Wesam Alkrad, a young agriculture engineer, fled from Syria in the early years of the war. He describes how he and others like him are struggling to survive in their host country of Jordan, with “no hope to go back home.”
Wesam has a university degree, yet he describes how difficult it is to meet basic needs by “working in all fields day and night outside my area of study and in work I have never done before.” From baking bread to construction work, Wesam has taken any opportunity that can help him cover Jordan’s high living costs and support his family each month. His struggle is a common one in the Syrian community here, with 93% of Syrian refugees living below the poverty line, trying to survive in a labor market rife with restrictions and risks.
Wesam participated in one of the first community consultations held by the Mahali Lab in September 2017, where a group of Syrians shared the challenges and aspirations of their daily lives here in Jordan. The obstacles that emerged from those conversations turned into the framework for Mahali’s design challenges— an initiative to recruit grassroots changemakers to design new solutions to the unsolved problems that plague their communities. The first challenge resonated with Wesam’s own experience:
How might we enable vulnerable households to predictably meet their basic needs, in a way that doesn’t expose them to risk?
During the application process to identify our problem solvers, Wesam applied in the final hours before the application period closed. After making it through the first screening of 873 applications, the second round of in-person interviews and testing, and the third round of a five-day design bootcamp, Wesam became one of Mahali’s first design sprint participants.
When asked what made him apply, Wesam answered, “I liked the idea of solving my problem and the problem of others, helping to secure a financial income, getting out of my shell, opening up new fields in the labor market, and encouraging me to use my talent properly.”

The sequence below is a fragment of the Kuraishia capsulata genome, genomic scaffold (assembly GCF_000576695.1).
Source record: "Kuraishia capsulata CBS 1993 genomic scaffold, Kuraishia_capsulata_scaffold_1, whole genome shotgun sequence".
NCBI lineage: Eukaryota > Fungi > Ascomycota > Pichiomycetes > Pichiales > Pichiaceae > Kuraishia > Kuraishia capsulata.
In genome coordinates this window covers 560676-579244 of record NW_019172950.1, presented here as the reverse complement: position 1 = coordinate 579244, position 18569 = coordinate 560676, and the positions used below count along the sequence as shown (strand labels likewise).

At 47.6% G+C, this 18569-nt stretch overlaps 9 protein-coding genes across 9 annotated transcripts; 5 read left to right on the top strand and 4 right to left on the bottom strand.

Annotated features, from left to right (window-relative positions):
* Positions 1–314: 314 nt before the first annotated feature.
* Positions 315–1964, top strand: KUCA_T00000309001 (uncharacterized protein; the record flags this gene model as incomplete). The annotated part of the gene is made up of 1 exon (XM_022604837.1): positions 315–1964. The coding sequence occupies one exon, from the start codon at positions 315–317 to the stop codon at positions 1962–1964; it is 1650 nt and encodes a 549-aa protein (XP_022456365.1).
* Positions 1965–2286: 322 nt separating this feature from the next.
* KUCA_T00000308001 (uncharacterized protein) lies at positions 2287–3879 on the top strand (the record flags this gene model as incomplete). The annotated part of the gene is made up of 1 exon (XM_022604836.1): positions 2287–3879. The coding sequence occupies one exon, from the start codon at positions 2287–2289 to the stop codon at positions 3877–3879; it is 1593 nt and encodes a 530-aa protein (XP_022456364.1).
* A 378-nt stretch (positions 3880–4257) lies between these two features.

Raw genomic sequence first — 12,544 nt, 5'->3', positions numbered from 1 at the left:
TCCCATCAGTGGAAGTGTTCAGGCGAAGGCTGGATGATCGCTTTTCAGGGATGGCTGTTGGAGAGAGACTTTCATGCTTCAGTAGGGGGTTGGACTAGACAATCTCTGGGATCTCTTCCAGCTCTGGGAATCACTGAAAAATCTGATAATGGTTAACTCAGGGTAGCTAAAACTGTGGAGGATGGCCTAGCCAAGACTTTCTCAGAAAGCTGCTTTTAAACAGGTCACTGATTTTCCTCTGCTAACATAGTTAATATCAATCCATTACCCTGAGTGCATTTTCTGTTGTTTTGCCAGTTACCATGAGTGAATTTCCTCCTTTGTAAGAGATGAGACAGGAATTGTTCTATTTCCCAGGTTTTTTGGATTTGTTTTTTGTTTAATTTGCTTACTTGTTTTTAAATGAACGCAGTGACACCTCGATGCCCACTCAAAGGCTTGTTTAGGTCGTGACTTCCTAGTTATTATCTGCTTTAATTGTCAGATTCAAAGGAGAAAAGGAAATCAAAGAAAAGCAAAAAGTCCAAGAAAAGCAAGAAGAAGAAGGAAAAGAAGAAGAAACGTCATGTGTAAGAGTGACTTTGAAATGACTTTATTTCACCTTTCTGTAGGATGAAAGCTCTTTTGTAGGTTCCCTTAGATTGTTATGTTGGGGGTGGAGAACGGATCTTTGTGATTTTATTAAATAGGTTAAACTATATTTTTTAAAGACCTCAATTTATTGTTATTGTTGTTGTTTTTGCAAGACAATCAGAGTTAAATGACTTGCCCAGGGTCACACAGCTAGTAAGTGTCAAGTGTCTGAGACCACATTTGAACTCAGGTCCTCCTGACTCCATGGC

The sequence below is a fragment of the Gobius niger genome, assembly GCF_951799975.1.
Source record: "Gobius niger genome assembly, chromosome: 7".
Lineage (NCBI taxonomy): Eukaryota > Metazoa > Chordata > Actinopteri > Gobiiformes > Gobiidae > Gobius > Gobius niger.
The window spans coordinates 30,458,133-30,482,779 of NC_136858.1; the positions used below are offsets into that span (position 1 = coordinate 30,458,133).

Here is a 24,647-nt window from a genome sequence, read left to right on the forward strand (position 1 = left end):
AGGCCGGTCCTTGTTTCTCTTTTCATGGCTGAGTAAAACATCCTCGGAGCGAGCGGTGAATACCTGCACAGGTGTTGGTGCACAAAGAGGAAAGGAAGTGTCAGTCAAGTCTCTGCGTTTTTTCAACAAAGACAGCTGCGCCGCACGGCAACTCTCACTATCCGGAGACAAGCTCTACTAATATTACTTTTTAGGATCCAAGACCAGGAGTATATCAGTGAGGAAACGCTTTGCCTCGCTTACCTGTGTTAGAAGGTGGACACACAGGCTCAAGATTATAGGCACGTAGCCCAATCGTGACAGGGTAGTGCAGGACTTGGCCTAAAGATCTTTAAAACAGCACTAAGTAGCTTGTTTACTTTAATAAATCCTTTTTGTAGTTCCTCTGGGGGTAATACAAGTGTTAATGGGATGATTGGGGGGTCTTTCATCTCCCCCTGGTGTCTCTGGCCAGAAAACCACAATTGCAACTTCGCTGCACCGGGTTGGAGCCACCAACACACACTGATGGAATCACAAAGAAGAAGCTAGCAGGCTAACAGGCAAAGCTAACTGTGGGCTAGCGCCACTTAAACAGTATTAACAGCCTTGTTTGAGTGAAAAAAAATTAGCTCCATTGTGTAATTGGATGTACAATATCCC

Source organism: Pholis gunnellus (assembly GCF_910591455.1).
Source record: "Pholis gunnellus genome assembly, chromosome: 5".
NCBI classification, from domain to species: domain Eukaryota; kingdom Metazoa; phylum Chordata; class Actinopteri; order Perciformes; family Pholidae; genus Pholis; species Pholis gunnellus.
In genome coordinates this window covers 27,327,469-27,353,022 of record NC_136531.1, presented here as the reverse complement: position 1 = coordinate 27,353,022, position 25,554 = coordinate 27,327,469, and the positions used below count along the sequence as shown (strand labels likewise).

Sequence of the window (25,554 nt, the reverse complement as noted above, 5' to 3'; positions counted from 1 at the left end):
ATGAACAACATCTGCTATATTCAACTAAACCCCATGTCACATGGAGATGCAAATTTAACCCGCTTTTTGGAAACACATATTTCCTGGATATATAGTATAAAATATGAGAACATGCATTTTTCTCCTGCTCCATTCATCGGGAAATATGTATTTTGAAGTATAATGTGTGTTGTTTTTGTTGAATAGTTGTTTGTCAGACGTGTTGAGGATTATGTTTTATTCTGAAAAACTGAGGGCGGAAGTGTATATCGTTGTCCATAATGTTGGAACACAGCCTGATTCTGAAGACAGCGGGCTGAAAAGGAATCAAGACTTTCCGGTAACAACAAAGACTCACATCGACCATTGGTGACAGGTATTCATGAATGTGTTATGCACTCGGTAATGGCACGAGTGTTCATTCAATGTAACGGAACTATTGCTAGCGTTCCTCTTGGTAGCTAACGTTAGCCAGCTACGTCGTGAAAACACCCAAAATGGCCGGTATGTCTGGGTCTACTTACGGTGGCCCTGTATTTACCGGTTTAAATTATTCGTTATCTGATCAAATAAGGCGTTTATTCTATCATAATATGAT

Wesam and his team have been working for the past seven weeks to develop a solution to this critical challenge during the design sprint. With full-time support from a human-centered designer, a researcher, a lab manager that connects them to various networks and opportunities, and a coach, the team has gone through the process of identifying and understanding the problem they are solving, generating ideas to solutions, testing their solutions with the community and different stakeholders, and pitching regularly to a panel of experts from different backgrounds. They feel that they are very close to developing a solution that will make a difference, and they are excited to see change that happens through their work.
Why Social Innovation?
Humanitarian response efforts are targeting enormous, complex social problems with decreasing resources and increasing expectations to produce evidence of results. As global contexts continue to change, humanitarian actors will have no choice but to adapt with it. Meanwhile, the people that are living with the problems that humanitarian response seeks to address are the most underutilized resource in designing the solutions to address them. Refugees are solving their own problems on a daily basis, with creativity and ingenuity, and an ability to adapt to a constantly shifting political, legal, and social environment. However, they just lack the resources, the support, and the networks needed to amplify and scale those solutions. Putting them in the lead and leveraging the vast resources and networks available to us as humanitarian actors is the key to developing new, relevant, and adaptable solutions.